Friday, May 5, 2017

A Life In Hand by Hannah Hinchman

Image result for a life in hand

This is such a pleasant book to read straight through, skip around in, meditate on, and practice with. That's asking a lot from one volume, but A Life in Hand by Hannah Hinchman ticks all those boxes. 

Don't be alarmed by the second part of the title: Creating the Illuminated Journal. This is not one of those ubiquitous art instruction books with glossy pages and a multitude of exercises that, to be honest, one most likely rarely attempts. (Or maybe that's just me...)

Ms. Hinchman is a fine artist who is dedicated to deeply exploring and observing the world around her, especially the wild outdoors of her home in Montana. This book was published in 1991 and I do believe I once looked at it long ago thinking it was solely about keeping a written journal and I was thrown off by the sketches that she included. Now that I have discovered sketching and watercolors and art journals and lettering, oh my, this book has proven to be quite a find. 

First of all, it is the size of a 'normal' book and is easy to hold. Her sketches are rendered in pen and ink, are simple and clean, and cover subjects from a sleeping cat to a paint brush to her desk under the eaves. There are branches and birds and bugs — just everyday inspirations found outside the window or on the windowsill.

Even if you aren't interested in drawing, her thoughts on writing down what you see and feel, your memories and imaginings, are thought provoking. In just a few pages (150 to be exact), she offers instruction, advice on tools, a few exercises, and insight into the mind of an artist.

What really appeals to me is the way her drawings are presented right out of her sketchbook with no elaborate backgrounds and I find myself practicing using her examples. She also makes brief notes about what she has drawn that become part of the sketch itself. She shows the reader a non-intimidating way to capture the small details that make up a life. It is relaxing to be in her world.

the warm coat corner - HH

I have filled dozens of sketchbooks in just the few years since I took my first watercolor lessons before a trip to Paris, Florence, and Tuscany. Opening the sketchbook that I carried with me and looking at the awkward pencil drawings I made on that trip takes me right to the cafe or city street with its sounds and smells and hum of conversations. I wish now that I had spent more time recording with words what I was seeing and doing. I was so intent on not writing and just keeping a visual record of the trip that I failed to write at all.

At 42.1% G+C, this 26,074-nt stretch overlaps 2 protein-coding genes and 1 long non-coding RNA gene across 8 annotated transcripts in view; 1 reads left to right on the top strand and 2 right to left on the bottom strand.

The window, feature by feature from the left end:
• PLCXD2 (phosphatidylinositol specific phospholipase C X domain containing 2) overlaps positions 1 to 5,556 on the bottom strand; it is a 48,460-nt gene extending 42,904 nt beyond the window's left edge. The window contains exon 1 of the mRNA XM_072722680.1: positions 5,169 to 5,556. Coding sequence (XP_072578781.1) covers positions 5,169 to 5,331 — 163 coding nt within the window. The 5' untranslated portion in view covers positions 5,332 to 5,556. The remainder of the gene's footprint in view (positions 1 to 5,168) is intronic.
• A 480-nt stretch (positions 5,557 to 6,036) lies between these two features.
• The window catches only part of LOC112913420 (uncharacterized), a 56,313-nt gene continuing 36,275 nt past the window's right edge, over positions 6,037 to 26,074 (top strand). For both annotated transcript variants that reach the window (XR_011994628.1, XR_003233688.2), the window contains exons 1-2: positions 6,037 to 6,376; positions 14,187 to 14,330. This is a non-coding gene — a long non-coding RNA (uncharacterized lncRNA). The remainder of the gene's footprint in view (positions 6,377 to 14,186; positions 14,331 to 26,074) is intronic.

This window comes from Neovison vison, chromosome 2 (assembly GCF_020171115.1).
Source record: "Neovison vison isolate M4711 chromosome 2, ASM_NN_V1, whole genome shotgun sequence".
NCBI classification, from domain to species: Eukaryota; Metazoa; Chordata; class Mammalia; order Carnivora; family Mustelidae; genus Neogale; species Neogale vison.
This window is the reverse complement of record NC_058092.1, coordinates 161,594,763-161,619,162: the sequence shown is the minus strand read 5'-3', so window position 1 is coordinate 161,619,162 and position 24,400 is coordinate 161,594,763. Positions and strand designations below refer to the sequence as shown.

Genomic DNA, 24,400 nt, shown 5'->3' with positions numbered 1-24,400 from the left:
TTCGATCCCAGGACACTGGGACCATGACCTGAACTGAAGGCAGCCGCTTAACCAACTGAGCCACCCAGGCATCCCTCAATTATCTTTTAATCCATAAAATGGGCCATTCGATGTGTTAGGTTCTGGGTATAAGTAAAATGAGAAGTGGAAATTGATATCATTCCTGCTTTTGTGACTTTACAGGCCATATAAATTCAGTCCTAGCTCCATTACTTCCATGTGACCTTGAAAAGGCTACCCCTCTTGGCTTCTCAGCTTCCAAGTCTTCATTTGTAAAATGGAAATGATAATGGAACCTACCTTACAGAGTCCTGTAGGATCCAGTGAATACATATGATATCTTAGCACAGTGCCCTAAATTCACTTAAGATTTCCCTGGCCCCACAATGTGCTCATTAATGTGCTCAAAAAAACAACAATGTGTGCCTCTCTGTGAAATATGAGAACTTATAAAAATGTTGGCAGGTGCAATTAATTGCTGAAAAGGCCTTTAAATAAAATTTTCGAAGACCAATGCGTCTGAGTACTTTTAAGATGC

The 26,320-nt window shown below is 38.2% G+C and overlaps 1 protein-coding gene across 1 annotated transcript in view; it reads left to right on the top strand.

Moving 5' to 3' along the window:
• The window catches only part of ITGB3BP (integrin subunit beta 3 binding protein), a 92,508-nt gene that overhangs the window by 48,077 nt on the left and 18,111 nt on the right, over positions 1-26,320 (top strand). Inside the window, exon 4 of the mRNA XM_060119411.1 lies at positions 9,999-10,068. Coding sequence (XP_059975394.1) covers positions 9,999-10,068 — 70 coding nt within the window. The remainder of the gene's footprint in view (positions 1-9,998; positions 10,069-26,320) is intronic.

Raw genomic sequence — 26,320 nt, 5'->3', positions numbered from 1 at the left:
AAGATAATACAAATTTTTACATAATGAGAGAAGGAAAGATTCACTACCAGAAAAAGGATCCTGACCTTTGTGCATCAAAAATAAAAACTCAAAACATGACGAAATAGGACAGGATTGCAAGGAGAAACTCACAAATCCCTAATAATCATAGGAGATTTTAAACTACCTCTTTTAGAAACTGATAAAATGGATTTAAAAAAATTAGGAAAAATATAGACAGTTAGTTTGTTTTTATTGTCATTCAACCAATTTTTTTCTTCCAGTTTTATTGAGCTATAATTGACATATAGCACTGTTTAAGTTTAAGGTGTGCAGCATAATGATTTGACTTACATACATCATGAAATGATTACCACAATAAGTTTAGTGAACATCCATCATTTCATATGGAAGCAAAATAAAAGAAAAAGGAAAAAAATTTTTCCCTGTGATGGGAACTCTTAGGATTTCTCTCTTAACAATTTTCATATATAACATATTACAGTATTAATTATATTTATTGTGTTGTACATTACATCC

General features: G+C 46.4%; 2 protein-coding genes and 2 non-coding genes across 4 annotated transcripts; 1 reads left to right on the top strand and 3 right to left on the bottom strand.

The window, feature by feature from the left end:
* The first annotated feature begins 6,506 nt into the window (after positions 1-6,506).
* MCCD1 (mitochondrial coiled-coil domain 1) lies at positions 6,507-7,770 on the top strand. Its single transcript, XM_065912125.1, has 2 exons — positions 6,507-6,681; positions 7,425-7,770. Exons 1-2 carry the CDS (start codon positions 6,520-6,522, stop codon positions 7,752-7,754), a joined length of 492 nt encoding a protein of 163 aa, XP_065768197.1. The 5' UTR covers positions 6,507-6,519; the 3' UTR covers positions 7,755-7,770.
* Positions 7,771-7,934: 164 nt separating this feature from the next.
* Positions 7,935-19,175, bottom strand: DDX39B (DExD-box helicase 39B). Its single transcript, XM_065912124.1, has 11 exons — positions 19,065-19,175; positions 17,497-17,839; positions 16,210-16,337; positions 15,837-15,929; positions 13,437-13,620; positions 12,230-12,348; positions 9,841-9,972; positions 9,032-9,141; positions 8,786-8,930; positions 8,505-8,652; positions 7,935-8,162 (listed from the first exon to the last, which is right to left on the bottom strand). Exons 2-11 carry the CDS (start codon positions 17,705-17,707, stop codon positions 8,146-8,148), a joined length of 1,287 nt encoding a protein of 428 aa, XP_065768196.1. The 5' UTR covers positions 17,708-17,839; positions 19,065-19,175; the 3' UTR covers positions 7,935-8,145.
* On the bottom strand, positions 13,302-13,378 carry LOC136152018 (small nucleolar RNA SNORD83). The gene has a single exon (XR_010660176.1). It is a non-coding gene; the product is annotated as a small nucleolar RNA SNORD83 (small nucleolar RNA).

Be that as it may, A Life in Hand is a timely reminder that keeping a journal - whether written, visual, or both - is a worthwhile endeavor. 

ink bottles - HH


  1. I meant to comment on this post when I first read it, but I had to go check my shelves to see if I have this book and got sidetracked. I know I've read it, but I couldn't remember if I own a copy. I do, and I enjoyed reading it very much and it was part of the inspiration for me to start sketching in the first place. Isn't it amazing and cool that even our awkward sketches can still bring to mind a past time and place?

    1. Hi, Kathy. You are lucky to have a copy of this book. Mine is from the library and is due back soon. It was recommended in a YouTube video by Danny Gregory. Are you familiar with him? His book, Art Before Breakfast, encourages you to draw what is in front of you - the toast, the cereal, the cat, the pencil sharpener...well, you get the idea. His style is 'urban sketching' if that makes sense to you. Pen and ink and a dash of watercolor.

      I have been trying to sort and organized my art supplies this weekend. I have piles of sketchbooks hidden away and would like to get them at least on a bookshelf so I might every now and then pick one up and be amazed or horrified. Awkward would describe most of my 'art' but occasionally there is a gem! So I'll keep plugging along.

    2. Yes, I'm familiar with Danny Gregory and have read a couple of his books. One of them, The Creative License, was my first introduction to the concept of "everyday art." I haven't read Art Before Breakfast, so I'll add it to the list, along with Shut Your Monkey, another of his titles.

      Good for you getting your art supplies and sketchbooks organized. Every little step out of clutter helps!

    3. I had just checked out from the library The Creative License. It is difficult to read because of the handwritten font and my aging eyes. Art Before Breakfast (also from the library) has some handwritten-looking text but most of it is regular type font. Whew. I think that is why I never caught on to comics - the handlettering style annoyed me.

      I wish I knew what to do with my sketchbooks. Right now many are piled on the kitchen table, I discovered a few more in a little cabinet, and a at least three others (travel journals) are on a bookshelf. This is the downside of certain hobbies - more stuff to store. Sigh.